Investors and companies now finding their footing after months of crisis in Europe should brace for further disruption in European credit markets, warns Greenwich Associates.
In its report, titled
‘2012: The Year of the Corporate Bond in Europe’
, the consulting firm notes that in coming months, new capital rules will continue to alter the economics of fixed income for Europe’s major dealers, reducing market liquidity and ultimately increasing costs to corporate bond issuers. Those costs might not seem significant at a time when high-quality companies are able to issue long-dated bonds at record low rates and high-yield issuers have unprecedented access to capital markets funding. But as interest rates rise, a new liquidity premium could make bond market financing much less attractive.
If that happens, companies may wish to turn back to the bank loans that have traditionally served as their main source of funding but could find that route less easy than before. “There was an expectation among banks in early 2012 that their lobbying would be successful in pushing back against some new regulations and, as a result, a hope that things could go back to the old ways,” says Greenwich Associates consultant Andrew Awad.
“But then the London Whale event broke and along with the London Inter-bank Offered Rate (Libor) rigging scandal it gave more muscle power to the regulators.”
The New Liquidity Premium
As a result, European fixed-income markets are bracing for the implementation of new rules governing derivatives trading, best execution and other critical areas. Those rules will take effect as the major banks move to comply with Basel III capital requirements – a process requiring deep reductions in the size of fixed-income inventories and one that will also have a critical impact on banks’ corporate lending practices. The upshot for companies and investors, according to Greenewich, is that nobody really knows what the ultimate impact of these changes will be in terms of the price and availability of credit.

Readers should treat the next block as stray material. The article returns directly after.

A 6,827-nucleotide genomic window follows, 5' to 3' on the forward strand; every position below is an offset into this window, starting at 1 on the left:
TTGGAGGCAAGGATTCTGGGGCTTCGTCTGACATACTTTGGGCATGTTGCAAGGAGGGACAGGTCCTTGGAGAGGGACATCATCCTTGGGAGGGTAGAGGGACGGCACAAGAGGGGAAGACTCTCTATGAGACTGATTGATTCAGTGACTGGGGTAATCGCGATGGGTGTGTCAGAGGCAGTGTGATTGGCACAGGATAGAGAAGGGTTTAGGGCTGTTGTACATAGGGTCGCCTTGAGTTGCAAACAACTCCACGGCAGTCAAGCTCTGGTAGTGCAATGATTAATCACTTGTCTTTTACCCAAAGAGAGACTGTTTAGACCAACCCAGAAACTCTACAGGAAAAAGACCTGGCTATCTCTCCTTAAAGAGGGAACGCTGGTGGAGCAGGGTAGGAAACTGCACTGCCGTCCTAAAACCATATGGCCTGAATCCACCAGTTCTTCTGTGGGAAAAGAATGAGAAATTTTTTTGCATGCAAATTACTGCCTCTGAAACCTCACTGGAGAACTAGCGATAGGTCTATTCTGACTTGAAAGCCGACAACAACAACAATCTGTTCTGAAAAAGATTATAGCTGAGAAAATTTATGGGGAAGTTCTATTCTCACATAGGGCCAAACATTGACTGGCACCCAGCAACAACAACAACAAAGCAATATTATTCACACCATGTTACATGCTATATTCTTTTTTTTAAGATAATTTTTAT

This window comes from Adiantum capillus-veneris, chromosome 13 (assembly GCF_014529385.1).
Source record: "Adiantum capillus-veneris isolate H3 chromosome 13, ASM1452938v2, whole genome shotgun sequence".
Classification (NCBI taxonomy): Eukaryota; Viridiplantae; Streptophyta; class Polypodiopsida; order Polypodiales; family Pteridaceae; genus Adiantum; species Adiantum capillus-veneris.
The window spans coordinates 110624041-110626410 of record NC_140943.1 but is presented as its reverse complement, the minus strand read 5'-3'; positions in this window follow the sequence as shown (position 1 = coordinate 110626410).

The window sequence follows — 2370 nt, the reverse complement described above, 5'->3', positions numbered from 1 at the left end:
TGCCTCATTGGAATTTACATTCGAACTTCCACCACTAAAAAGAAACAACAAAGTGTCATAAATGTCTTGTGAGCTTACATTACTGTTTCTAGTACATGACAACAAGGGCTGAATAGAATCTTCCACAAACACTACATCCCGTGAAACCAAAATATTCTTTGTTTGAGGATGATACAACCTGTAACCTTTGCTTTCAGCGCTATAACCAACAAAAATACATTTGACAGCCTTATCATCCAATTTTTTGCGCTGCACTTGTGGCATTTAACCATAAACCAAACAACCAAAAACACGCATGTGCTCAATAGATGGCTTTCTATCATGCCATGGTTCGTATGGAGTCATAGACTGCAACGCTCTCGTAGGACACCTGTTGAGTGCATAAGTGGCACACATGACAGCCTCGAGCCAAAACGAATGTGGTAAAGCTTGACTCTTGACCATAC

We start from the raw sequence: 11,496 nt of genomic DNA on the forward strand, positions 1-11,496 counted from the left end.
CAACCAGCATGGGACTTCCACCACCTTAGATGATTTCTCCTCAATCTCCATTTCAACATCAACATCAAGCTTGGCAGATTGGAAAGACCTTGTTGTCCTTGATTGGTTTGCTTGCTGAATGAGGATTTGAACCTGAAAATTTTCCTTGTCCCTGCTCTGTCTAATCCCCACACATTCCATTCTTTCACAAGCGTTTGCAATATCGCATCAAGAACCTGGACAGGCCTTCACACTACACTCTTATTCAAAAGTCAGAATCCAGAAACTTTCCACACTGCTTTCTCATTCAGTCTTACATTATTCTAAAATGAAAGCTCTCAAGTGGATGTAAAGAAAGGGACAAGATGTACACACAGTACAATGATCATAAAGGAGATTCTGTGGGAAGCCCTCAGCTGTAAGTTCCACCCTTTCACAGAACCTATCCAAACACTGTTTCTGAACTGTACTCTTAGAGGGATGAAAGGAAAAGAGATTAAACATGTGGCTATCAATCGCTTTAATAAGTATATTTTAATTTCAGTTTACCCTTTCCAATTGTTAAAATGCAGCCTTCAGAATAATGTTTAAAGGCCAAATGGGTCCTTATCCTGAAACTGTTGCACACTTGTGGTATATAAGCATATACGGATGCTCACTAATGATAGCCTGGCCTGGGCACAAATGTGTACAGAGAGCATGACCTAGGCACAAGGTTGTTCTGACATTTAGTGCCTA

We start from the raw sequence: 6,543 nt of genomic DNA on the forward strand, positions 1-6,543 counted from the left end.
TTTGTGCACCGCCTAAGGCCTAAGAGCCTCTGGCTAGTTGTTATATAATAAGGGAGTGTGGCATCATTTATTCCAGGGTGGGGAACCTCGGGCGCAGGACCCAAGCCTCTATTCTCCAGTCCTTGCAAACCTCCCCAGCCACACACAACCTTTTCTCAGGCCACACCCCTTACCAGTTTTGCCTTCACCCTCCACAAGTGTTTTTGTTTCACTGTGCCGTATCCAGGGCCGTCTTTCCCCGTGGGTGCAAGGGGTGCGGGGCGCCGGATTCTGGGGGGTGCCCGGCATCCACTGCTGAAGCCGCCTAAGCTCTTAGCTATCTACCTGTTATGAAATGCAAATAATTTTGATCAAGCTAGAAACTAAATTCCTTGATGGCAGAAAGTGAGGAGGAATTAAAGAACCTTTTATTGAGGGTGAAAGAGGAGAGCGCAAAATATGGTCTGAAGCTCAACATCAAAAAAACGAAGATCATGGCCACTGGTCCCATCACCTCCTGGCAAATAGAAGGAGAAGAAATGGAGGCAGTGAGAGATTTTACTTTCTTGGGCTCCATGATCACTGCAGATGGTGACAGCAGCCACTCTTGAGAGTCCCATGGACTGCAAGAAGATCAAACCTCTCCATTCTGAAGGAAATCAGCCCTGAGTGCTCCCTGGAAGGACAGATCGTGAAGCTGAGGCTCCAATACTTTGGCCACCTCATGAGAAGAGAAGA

While most companies and investors recognise that these changes to the fixed income market structure will increase their funding costs, the actual implications of these shifts could be much greater than some issuers realise. That’s because new capital rules and other changes will eat into bank lending capacity. There is no guarantee that European companies will be able to easily return to their traditional source of financing if reduced bond market liquidity makes capital markets funding prohibitively expensive as interest rates begin to rise.
“The first question facing the market is: How big will the new bond market liquidity premium be,” says Awad. “For companies issuing in small sizes or infrequently, it may become prohibitively expensive very quickly when interest rates start to rise. In that case, the biggest question will be: If banks can’t or won’t step up because of the new capital rules, what do companies do?”
The report concludes that ongoing alterations to investment strategies among institutional investors will provide a sustainable source of demand for European corporate and high-yield bond issues. It recommends that companies take full advantage of today’s favorable market conditions, while investors are urged to exercise caution as “the calm we are now experiencing could just be the eye of the storm.”
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